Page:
Vendor supplied images
- Coveted RHD Series 1 example, boasting a number of desirable features
- Matching numbers 4.2-litre DOHC straight-six coupled to a four-speed manual gearbox
- Judiciously maintained in present ownership, reportedly by Jaguar land Rover Classic in Germany
- Storied history as a Zambia-supplied car which has subsequently resided in South Africa
- We’re informed that it runs well with no faults to report
The Jaguar E-Type is and shall forever be the archetypal British sports car. It’s hardly surprising that they’re so perennially popular: the E-type excels both in terms of how it looks and most importantly, how it drives. ‘60s examples are particularly desirable, especially the Series 1 which remains a firm favourite amongst Jaguar enthusiasts.
This 1967 example looks particularly fine, in an attractive two-seater coupé body style, featuring Jaguar’s inimitable 4.2-litre XK engine and a four-speed manual gearbox. A factory right-hand drive car originally supplied to Zambia, it boasts an interesting globetrotting history and now resides in Germany. Regarded by some enthusiasts as a 'Series 1.5', with its uprated cooling system and updated interior features, these are regarded as some of the most desirable E-Types in existence.
Presented in very usable condition, with healthy mechanicals but a few areas showing their age, this is certainly a great candidate to drive regularly and enjoy as Jaguar intended.
The History and Paperwork
- From a Jaguar Heritage Certificate, the vendor points out that the car was originally supplied to Zambia
- The first owner was apparently in charge of a copper mine and the car remained there until 1980 when it was registered in South Africa
- Owned by a family in Durban as part of a collection for a number of years until the vendor acquired it through a dealer who was a friend of said family
- Now resides in Germany where it is registered
- The vendor tells us that it is now serviced by Jaguar Land Rover Classic in Germany and the invoices for this work span the last four years
- Originally red, with a colour change to black apparently occurring during the 1980s
- The vendor claims to have driven it a mere 2,000 kilometres during their ownership
- Rich patina
- No excessive wear
- Usable and seemingly original
We enjoy how this E-Type’s interior wears its age with pride, but has clearly been looked after carefully. The upholstery now exhibits some wear, but nothing especially excessive with just some gentle creasing and the odd blemish here and there.
The carpeting looks in reasonably good condition, as does the leather headlining so far as we could see. We always enjoy the dashboard in a Jaguar, with the array of instruments and switchgear spread out across the cabin. We understand that everything electrical is in good order as the vendor does not report any issues.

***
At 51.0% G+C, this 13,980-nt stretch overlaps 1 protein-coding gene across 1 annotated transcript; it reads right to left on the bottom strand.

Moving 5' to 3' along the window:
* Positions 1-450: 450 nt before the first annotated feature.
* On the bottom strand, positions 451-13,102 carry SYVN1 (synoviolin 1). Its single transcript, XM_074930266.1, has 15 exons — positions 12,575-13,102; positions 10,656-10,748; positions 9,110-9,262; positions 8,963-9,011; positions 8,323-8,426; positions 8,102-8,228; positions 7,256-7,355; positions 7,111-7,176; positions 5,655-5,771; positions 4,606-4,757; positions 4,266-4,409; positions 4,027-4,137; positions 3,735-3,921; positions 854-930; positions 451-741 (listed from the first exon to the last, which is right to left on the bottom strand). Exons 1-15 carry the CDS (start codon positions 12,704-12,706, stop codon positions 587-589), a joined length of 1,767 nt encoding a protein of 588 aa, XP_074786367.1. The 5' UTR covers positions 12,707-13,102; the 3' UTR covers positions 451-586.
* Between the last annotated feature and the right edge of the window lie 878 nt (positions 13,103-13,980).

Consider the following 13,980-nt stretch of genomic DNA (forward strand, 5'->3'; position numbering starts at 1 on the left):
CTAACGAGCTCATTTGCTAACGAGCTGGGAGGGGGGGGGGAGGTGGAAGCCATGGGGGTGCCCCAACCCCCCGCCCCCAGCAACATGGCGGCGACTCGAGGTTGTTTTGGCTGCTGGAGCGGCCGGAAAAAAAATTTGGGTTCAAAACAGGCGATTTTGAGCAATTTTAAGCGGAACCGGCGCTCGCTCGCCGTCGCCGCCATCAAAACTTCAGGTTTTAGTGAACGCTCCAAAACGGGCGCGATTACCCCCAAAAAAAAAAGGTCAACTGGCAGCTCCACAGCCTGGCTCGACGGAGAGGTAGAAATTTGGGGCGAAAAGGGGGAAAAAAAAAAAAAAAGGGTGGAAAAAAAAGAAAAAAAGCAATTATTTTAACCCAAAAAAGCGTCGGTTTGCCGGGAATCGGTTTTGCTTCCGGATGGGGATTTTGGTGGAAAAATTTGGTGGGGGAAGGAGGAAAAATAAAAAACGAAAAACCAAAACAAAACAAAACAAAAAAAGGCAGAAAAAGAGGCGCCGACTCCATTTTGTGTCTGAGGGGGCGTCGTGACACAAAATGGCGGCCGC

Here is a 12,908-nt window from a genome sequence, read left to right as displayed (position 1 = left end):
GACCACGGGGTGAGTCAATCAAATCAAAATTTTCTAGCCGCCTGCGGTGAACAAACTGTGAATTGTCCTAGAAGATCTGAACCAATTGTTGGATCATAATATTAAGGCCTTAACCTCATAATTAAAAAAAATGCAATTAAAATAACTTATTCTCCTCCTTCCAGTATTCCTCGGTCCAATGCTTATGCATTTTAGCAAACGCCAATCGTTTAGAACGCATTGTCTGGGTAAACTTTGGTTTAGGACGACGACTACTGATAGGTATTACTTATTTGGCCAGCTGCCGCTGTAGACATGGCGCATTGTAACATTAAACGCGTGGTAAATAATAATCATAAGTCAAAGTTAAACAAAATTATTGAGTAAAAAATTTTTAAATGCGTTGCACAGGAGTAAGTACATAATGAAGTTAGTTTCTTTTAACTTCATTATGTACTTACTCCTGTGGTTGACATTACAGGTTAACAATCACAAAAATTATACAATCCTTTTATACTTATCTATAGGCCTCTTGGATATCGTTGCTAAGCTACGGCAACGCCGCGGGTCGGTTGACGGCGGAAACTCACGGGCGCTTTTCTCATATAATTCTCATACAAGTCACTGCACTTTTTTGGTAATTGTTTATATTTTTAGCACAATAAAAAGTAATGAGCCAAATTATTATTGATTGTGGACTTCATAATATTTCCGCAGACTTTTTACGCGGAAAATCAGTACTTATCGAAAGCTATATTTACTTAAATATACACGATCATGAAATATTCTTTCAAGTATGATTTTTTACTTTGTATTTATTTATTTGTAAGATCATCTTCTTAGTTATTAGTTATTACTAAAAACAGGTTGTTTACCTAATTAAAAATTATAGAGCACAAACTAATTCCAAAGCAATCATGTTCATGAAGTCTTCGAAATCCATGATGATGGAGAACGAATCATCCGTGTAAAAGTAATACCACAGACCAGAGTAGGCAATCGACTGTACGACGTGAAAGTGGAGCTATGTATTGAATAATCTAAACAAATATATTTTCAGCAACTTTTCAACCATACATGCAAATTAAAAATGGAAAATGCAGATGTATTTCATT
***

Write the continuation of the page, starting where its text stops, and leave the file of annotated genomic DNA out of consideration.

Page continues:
The wood-rimmed steering wheel is very tactile, as is the spherical gear knob. The cabin retains a charming, original feel - free from the trappings of the modern world and instead, geared towards the serious business of driving.
- Appears to be really smart underneath
- Black paintwork applied during the 1980s
- Now showing a few signs of age, but nothing especially noticeable
- The vendor informs us that some corrosion issues were rectified during their ownership
The Jaguar clearly benefits from spending much of its life in a dry climate. The underside appears really sound and while the vendor tells us some corrosion has been rectified during their ownership, there wasn’t a great deal of work required.
Topside, the paint work presents well considering its age. Black often shows imperfections more readily than other colours, proving that the paint finish has held up really well overall. The vendor comments that there are of course some blemishes commensurate with age and use, but we feel these only add to this well-travelled E-Type’s character.
The wire wheels exhibit a little patina upon close inspection, although they’re eminently presentable and shod with tyres which were apparently fitted very recently.
- Matching numbers
- Dual radiators (as soon found on the Series II)
- 4.2-litre DOHC straight-six
- Four-speed manual gearbox
- Reportedly holds its fluids
- Runs and drives well according to the vendor
Where this particular E-Type excels most is mechanically. Fitted with the desirable 4.2-litre straight-six fuelled by no fewer than three SU carburettors, this car is no slouch - even by the standards of today. Moreover, a four-speed manual gearbox makes the business of changing gear an utter delight. This is very much a driver’s example and the fact that it’s not too pristine to use, only adds to its appeal in our view.
The vendor reports that it holds its fluids admirably, runs smoothly and drives without fault. They have apparently covered around 2,000 kilometres in their ownership and with the benefit of regular specialist maintenance, have not encountered any issues.
This has to be amongst the most usable E-Types of this vintage that we’ve seen, so if you’ve always fancied a Series 1 to drive regularly, we can heartily recommend this 1967 example.
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